Richard Atkinson, MD, professor of medicine and nutrition at the University of Wisconsin has shown that when the virus, called Ad36, is given to chickens, mice, monkeys, and rats, their body fat increases by 50%-100% even though they ate the same amount as animals not given the virus. "The virus seems to change body composition, so there is an increased percentage of fat," says Atkinson."
Atkinson tested the blood of more than 500 obese and normal-weight eople. He found that 30% of obese people had antibodies to the virus, compared with just 10% of normal-weight people. "If you have antibodies to the virus, you have been exposed. People testing antibody-positive were quite significantly heavier," Atkinson said.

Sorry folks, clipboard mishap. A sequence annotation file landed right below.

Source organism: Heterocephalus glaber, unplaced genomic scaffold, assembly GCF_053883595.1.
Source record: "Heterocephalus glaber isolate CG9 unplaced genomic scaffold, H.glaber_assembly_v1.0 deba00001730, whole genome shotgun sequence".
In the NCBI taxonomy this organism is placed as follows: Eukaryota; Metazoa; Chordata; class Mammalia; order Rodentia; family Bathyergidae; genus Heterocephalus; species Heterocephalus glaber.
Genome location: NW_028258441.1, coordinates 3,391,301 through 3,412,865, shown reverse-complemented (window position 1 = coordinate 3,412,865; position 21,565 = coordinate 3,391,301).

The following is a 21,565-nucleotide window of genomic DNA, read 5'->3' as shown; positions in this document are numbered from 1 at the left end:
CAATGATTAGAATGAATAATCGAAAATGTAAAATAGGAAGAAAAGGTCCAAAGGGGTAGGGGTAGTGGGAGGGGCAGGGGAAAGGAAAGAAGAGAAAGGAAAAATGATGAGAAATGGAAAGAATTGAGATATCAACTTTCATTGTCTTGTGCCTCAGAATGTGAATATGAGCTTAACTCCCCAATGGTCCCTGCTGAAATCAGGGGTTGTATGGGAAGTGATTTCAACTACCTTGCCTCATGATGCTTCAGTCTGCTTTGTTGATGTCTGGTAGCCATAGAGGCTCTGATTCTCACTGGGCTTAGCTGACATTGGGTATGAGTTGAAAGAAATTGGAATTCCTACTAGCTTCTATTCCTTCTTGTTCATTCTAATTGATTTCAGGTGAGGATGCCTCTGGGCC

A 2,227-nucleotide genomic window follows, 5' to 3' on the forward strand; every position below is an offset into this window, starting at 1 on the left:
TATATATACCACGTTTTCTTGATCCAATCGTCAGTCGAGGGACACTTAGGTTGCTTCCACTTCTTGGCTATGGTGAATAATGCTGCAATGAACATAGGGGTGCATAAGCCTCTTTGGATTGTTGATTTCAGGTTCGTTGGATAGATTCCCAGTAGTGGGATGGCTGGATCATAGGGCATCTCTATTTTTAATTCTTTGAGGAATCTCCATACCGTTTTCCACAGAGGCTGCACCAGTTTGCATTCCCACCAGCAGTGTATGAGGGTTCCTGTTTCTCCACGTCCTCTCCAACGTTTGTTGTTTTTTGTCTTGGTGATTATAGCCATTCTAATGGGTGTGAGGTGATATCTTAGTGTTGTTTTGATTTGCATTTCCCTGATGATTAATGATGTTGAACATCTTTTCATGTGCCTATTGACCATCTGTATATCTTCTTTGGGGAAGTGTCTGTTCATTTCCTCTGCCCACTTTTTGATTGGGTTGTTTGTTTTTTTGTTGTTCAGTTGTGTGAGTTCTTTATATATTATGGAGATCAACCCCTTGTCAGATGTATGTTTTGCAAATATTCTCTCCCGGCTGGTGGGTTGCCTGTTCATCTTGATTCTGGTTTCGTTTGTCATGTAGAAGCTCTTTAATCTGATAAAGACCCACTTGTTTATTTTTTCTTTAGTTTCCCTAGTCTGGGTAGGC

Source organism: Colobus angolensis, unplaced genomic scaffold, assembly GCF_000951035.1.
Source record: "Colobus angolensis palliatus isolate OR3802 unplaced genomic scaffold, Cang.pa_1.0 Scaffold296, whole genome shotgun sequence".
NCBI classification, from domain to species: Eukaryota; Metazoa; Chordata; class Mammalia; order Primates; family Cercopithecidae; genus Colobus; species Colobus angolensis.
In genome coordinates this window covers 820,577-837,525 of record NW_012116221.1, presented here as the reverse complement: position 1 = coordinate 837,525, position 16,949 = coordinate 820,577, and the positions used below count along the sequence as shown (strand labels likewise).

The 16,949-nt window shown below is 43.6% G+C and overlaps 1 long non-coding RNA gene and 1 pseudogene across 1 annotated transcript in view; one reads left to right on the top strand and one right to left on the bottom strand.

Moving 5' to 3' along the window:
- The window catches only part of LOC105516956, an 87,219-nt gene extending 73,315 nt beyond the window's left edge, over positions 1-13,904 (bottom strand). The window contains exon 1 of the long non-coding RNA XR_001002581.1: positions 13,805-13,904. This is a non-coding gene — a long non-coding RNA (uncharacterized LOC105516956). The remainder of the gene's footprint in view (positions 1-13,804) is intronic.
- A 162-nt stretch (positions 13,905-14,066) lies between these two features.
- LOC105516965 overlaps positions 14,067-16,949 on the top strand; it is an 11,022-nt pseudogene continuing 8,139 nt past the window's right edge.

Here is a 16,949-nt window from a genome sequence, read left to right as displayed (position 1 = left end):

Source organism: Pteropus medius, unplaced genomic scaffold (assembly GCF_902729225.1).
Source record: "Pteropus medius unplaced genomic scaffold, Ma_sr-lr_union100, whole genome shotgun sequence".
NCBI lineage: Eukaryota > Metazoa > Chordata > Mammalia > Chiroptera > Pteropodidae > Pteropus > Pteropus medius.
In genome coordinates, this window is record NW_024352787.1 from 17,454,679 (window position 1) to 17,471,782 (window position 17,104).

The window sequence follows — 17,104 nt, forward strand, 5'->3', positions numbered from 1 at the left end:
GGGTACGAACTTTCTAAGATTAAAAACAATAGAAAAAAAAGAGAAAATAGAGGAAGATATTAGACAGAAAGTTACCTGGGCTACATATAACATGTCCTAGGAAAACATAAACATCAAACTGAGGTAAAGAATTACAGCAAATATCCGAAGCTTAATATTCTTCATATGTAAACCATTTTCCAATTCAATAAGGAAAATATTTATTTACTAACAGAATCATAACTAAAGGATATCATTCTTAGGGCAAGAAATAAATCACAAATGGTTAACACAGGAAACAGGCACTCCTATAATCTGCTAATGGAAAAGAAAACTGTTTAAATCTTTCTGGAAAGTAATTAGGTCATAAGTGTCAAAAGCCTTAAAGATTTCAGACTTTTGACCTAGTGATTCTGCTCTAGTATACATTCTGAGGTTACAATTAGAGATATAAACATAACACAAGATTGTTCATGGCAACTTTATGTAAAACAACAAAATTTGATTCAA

If his results are true, then the virus could be part of this worldwide epidemic of obesity, says Atkinson. "Of course diet and exercise are major issues but it's reasonable to understand that this virus is a contributing factor ... virtually everyone who gets this virus gains weight. It's a pretty robust phenomenon."